Daniel Henshaw: Behind the Camera

Daniel Henshaw

Daniel Henshaw_Official Website

What’s the one major ingredient you need when filming a movie or TV show or commercial? Well, other than actors and a director, the camera men are key. Who else would capture those well directed performances? Daniel Henshaw, a motion picture camera operator for the last 3 years and in the camera department for the last 20, was kind enough to sit down with me and fill me in on what it’s like to work behind the lens, how he got there, and some interesting things in between. Check out my interview with him if you want to be in the know!

Brighter Scribe: How did you get started in the film making arena?

Daniel Henshaw: It’s kind of a long story. A lot of people that I’ve read about got into the film business because they loved movies. There was a particular movie that came along and inspired them to get into the film business. For me, that movie was Star Wars. As kids, we’d go and see every movie that came to town. Once the theater closed in our town, we would collect pop bottles and get a bus ticket and go to Montreal. A bunch of us would save all our pennies and go into the city. Sometimes our parents didn’t even know where we were. Even though we were underage, we would go to see The Good, the Bad and the Ugly, things like that. We were movie crazy.

Brighter Scribe: Did you always know you wanted to work in film, or was it something that just happened?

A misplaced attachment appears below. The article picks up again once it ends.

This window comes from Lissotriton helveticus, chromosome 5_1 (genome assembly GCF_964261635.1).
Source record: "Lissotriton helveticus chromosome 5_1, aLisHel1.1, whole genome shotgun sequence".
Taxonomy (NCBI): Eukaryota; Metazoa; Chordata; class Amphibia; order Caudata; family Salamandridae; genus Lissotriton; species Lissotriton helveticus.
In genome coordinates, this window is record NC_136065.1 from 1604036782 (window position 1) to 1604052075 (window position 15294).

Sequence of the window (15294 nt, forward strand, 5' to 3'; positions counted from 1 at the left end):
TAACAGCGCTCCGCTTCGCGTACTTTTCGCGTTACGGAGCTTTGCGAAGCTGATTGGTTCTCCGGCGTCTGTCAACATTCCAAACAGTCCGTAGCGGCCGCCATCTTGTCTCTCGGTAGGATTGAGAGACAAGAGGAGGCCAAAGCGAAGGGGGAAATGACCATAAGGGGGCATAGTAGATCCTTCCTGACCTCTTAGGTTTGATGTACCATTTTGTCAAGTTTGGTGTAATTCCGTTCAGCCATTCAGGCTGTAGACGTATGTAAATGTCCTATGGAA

Daniel Henshaw: On some level, I always knew I wanted to work in film, yeah. But we were from a small town in Quebec just south of Montreal called Ormstown, that’s near Huntingdon about 20 miles from the US border. The thing is that, that’s the furthest away from Hollywood that you’d ever want to be. So the thing was how to get into the movie business from there. I did eventually go down to California for a year and took a couple of film courses at a community college level, and then I thought, maybe there’s something in Montreal. So, I did my research and found out there were film classes. When I got into film class, it was ’81 or ’82, I think. I graduated in ’85 and there was no real film boom  as it were in Montreal. People were looking at the CBC (Canadian Broadcasting Corporation) or the NFB (Nation Film Board of Canada) when you graduated, and the chances of getting into the NFB were very, very slim to none. So a lot of the producers that came to see us students were telling us how lucky we were to be able to have a film program where we could get involved with a camera, make a little story, or direct a little film, or whatever. Because when we graduated we probably weren’t going to be able to do that. It would be very, very, very difficult to do that. Later, when I was in Toronto, on a whim I called up the union and asked if they had any introductory training programs and they said yes they did. And the rest, as they say, is history. I finished the training program and was in Hollywood — I’ve done most of my work in Vancouver and Toronto — in about 6 months and found myself on my first feature film.